During the ministry of Rev. H. A. Gustin, (1912-1915), services were conducted in the Berry's Creek and Jonah communities, and during the ministry of Rev. E. H. Lindquist in 1915 a chapel was built in Berry's Creek and a Sunday school was organized there. (6)

In 1951, during the ministry of Rev. Morris Rosene, a portion of the Bell School was purchased and remodeled into a building called the "Chapel", where Sunday school, Women's Missionary meetings, and youth services were held. At this time all services were conducted in the English language, a movement that was started many years before, during the ministry of Rev. E. W. Frohman. (7)

About this time the name of the church was changed from the "Brushy Evangelical Free Church" to the "Evangelical Free Church, Georgetown, Texas".

During the ministry of Pastor Bertil Thorne, discussions took place regarding the possibility and wisdom of securing a lot in the city of Georgetown with a view to building a new church in that city. A lot at the corner of Hutto Road and University Avenue was up for sale, and after much discussion and prayer, the church voted to purchase this lot on February 15, 1960. During this period the congregation voted to build a new Parsonage at 1806 Louise Street in Georgetown. On January 23, 1962, the congregation voted to build a new church building on this newly acquired lot as soon as finances were available to start this project.8 The construction of this new, air-conditioned building was begun in April 1963 and completed and dedicated in August of this same year.

Pastors who have served the church are: (9)

C. V. Peterson, 1888 - 1889

Edward Thorell, 1889 with C. V. Peterson Nels Saabye, following Thorell

C. 0. Sahlstrom, 1891 - 1892

Alex Klint, 1897 and 1903 - 1904

Gustaf F. Johnson, summer of 1896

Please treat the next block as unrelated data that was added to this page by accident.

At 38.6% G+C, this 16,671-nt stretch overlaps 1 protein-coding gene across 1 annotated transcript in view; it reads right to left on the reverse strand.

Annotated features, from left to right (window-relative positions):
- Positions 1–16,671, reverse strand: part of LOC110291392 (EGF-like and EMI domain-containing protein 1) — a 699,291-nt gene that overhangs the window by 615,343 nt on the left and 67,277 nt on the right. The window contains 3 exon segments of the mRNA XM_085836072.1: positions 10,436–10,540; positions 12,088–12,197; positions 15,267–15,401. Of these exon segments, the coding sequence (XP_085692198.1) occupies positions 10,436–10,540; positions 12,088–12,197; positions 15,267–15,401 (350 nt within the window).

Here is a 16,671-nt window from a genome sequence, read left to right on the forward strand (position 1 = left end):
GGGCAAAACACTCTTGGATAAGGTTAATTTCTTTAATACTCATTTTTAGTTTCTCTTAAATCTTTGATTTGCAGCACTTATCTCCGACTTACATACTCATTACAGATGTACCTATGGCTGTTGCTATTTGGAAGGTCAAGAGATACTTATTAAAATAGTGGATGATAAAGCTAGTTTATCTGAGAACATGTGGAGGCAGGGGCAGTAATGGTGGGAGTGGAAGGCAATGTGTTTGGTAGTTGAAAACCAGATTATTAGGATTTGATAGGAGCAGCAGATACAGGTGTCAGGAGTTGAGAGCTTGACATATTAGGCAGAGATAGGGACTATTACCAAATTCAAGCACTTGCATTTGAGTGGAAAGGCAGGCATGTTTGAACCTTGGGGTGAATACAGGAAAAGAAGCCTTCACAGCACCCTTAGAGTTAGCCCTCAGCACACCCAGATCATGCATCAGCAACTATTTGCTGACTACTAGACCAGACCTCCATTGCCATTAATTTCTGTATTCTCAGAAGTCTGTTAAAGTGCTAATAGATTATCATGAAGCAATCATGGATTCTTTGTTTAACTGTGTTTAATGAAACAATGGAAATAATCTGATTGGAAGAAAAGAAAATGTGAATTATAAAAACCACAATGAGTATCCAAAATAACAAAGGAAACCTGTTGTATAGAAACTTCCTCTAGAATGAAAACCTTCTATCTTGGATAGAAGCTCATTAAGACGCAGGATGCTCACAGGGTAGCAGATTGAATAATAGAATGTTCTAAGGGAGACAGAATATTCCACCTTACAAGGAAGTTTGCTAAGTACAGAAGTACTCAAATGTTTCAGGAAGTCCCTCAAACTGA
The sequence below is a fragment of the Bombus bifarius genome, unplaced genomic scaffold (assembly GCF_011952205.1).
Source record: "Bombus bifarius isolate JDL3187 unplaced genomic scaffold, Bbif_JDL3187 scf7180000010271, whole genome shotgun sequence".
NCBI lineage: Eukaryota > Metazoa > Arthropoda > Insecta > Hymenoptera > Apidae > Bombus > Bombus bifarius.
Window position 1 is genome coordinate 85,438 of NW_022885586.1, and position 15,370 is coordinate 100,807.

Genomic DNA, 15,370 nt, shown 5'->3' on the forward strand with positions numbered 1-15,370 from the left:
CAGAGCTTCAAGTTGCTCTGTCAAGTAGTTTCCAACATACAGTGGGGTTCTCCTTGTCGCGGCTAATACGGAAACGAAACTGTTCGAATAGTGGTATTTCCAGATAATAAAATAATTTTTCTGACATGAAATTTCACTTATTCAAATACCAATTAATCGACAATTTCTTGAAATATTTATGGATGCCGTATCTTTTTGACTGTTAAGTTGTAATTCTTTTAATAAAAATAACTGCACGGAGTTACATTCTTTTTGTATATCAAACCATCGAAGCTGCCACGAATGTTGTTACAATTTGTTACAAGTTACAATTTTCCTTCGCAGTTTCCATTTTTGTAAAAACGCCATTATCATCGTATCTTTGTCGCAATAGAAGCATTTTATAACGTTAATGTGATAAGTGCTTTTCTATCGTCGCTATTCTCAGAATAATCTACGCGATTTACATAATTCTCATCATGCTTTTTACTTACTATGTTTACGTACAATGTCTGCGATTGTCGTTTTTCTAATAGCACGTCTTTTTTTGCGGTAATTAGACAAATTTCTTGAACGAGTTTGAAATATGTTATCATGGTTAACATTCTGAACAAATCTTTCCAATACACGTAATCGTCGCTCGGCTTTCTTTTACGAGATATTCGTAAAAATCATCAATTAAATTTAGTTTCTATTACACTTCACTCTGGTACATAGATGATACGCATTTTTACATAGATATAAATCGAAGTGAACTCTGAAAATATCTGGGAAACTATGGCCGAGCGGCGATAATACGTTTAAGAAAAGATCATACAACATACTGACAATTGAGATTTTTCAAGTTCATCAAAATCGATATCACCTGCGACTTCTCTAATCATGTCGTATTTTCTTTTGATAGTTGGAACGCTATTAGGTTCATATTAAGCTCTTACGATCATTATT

August Modig, 1899

W. N. Nelson, no record

Carl G. Athell, fall of 1905, spring of 1908 Edwin Cederberg, 1907 interim pastor Carl J. E. Nelson, 1908 - 1910

Oscar Zahr, 1910 - 1911, interim pastor H. A. Gustin, 1911 - 1915

E. H. Lindquist, 1915 - 1920 John Udd, 1920 - 1922

Alfred Stone, 1922 - 1925 Carl Malme, 1925 - 1930

E. W. Frohman, 1931 - 1934 N. 3. Christensen, 1934 - 1940 Morris Rosene, 1940 - 1951 Arthur Anderson, 1951 - 1956 Bertil Thorne, 1956 - 1965

E. L. Pearson, 1965 interim pastor Walter Osborn, 1965 - 1967 Richard Mittanck, 1967 - 1972 Larry Larson, 1973 - 1975 Raymond Wegner, 1975 - 1982 Darryl Walling, 1983 ---

Researched by:

Rev. Bertil Thorne

1206 Peachtree Lane

Georgetown, Texas 78626


I - "Minnesskrift", 1914, pages 9-11

2 - "Diamond Jubilee Commemoration Book", July 7, 1966, page 1

3 - "Golden Jubilee Book", 1934, page 181

4 - "Ninetieth Anniversary Commemoration", July 7, 1981, pages 1-2

5 - " Ninetieth Anniversary Commemoration", 1981, page 2

6 - "Ninetieth Anniversary Commemoration", 1981, page 2 7"Ninetieth Anniversary Commemoration", 1981, page 3 8"Ninetieth Anniversary Commemoration", 1981, page 4

9 - "Ninetieth Anniversary Commemoration", 1981, and "Dedication Services", 1963


"Minnesskrift" Swedish publication, 1914 "Swedes in Texas", Volumes I and II, 1918 "Golden Jubilee", 1934

"Seventieth Anniversary", 1961

"Dedication Services", 1963

"Diamond Anniversary Commemoration", 1966 "Ninetieth Anniversary Commemoration", 1981

- - - narrative #2

Translation from Swedish Volume I By Thelma Borg, Nov. 1987 Pages 112 - 115

In the fall of 1884 four young people from Jonkopings Land, Smaland, Sweden came to Round Rock, Texas. They were Oscar Johnson, C.O. Youngbloom, Ed Frizen, and Christina Forsvall. They found work in and around Georgetown.